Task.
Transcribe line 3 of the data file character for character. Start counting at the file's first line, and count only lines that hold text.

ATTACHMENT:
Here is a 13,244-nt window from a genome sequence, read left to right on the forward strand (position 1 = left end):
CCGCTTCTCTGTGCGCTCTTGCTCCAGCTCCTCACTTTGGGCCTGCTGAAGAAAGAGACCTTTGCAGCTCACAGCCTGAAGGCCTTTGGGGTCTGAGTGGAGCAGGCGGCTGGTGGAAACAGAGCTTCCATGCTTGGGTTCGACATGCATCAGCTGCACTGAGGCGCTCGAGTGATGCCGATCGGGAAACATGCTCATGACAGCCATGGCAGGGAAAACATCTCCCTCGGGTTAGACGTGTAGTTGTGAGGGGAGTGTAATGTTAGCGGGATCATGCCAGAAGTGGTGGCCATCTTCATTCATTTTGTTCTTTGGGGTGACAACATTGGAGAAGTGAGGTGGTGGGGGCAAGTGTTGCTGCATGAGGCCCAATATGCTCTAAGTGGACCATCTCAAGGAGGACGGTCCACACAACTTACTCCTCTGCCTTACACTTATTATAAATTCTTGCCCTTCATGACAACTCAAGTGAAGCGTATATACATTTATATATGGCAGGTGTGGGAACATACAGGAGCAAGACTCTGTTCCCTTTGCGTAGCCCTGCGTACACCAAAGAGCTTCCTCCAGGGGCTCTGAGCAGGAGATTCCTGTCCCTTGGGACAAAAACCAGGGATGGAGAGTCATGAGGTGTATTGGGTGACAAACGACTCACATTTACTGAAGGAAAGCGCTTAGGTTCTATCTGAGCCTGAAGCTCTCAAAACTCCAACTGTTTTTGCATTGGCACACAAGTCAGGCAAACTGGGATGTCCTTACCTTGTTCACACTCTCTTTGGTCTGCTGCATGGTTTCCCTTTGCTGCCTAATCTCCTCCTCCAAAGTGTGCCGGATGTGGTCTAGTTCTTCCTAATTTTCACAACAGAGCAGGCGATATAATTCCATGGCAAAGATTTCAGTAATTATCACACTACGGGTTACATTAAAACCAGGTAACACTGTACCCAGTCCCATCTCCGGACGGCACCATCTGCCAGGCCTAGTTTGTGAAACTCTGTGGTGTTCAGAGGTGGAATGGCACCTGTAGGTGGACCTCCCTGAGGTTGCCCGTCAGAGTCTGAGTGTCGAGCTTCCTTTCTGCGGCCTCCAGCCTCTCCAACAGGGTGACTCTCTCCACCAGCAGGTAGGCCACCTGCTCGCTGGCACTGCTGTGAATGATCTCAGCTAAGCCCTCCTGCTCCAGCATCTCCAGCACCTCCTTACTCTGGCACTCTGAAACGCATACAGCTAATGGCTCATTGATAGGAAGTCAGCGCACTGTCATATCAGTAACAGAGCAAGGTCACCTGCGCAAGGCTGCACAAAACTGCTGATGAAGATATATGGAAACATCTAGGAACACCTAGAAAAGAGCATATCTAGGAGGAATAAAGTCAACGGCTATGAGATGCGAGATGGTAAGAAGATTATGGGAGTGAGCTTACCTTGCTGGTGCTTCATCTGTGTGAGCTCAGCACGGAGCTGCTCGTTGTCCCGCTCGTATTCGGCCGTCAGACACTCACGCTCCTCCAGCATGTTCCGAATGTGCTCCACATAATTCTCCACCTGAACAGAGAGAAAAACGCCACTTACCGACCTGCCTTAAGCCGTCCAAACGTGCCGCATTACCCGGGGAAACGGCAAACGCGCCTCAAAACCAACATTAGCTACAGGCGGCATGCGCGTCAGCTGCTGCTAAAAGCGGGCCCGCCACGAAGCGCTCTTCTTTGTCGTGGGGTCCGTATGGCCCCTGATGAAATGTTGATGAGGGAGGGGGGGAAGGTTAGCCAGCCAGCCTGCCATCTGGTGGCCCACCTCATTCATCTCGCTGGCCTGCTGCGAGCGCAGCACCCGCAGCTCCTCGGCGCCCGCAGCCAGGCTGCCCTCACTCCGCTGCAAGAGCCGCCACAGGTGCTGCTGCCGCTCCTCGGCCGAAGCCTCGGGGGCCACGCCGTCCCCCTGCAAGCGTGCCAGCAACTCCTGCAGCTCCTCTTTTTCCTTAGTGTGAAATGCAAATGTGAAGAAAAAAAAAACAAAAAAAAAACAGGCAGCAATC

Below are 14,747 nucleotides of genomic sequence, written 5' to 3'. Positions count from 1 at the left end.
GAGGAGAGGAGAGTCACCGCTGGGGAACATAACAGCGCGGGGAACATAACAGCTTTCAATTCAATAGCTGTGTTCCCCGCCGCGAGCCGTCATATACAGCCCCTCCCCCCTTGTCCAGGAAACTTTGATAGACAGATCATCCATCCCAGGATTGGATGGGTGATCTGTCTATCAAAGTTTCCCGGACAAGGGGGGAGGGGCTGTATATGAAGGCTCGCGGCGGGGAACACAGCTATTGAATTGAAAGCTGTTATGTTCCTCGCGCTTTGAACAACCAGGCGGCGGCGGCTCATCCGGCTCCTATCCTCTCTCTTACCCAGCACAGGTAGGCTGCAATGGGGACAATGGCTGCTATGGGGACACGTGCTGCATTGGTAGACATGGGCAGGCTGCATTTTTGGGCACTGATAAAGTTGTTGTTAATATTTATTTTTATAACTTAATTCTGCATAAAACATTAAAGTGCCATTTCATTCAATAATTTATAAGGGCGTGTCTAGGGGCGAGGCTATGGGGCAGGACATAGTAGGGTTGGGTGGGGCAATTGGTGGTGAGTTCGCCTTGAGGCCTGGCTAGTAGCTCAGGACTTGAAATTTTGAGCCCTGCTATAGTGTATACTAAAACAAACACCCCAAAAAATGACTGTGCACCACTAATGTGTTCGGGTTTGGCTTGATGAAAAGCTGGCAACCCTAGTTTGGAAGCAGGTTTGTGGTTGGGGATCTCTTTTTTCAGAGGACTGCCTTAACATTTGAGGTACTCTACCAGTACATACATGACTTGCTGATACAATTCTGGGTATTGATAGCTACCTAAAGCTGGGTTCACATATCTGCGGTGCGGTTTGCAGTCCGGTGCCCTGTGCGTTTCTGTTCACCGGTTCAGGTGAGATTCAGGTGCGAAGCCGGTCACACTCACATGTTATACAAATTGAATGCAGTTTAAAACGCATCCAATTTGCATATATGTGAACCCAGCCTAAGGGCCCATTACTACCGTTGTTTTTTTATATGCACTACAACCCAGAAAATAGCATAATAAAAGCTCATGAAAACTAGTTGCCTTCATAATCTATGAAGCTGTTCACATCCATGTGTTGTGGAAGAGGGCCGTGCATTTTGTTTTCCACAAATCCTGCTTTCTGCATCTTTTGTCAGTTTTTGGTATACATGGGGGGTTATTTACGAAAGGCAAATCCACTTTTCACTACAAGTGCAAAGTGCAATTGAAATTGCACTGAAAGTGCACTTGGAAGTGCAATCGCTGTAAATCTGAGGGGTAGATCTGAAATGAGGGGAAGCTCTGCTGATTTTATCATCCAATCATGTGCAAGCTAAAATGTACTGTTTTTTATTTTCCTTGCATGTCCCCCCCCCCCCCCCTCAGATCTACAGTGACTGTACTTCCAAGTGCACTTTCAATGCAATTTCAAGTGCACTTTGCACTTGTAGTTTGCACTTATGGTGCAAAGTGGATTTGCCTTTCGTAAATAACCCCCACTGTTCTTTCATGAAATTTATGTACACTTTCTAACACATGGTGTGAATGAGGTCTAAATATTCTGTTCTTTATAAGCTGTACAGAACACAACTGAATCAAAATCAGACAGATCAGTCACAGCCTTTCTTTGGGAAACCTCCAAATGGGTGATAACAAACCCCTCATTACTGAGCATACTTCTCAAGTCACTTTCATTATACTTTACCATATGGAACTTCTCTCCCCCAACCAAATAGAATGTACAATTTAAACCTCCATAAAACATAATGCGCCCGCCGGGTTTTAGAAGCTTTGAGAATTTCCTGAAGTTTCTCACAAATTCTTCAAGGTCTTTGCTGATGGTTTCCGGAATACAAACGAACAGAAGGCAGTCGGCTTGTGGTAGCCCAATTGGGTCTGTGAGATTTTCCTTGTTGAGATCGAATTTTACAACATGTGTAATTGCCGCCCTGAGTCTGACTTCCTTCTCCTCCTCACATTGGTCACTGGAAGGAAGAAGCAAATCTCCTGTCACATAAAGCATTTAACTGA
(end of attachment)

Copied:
Below are 14,747 nucleotides of genomic sequence, written 5' to 3'. Positions count from 1 at the left end.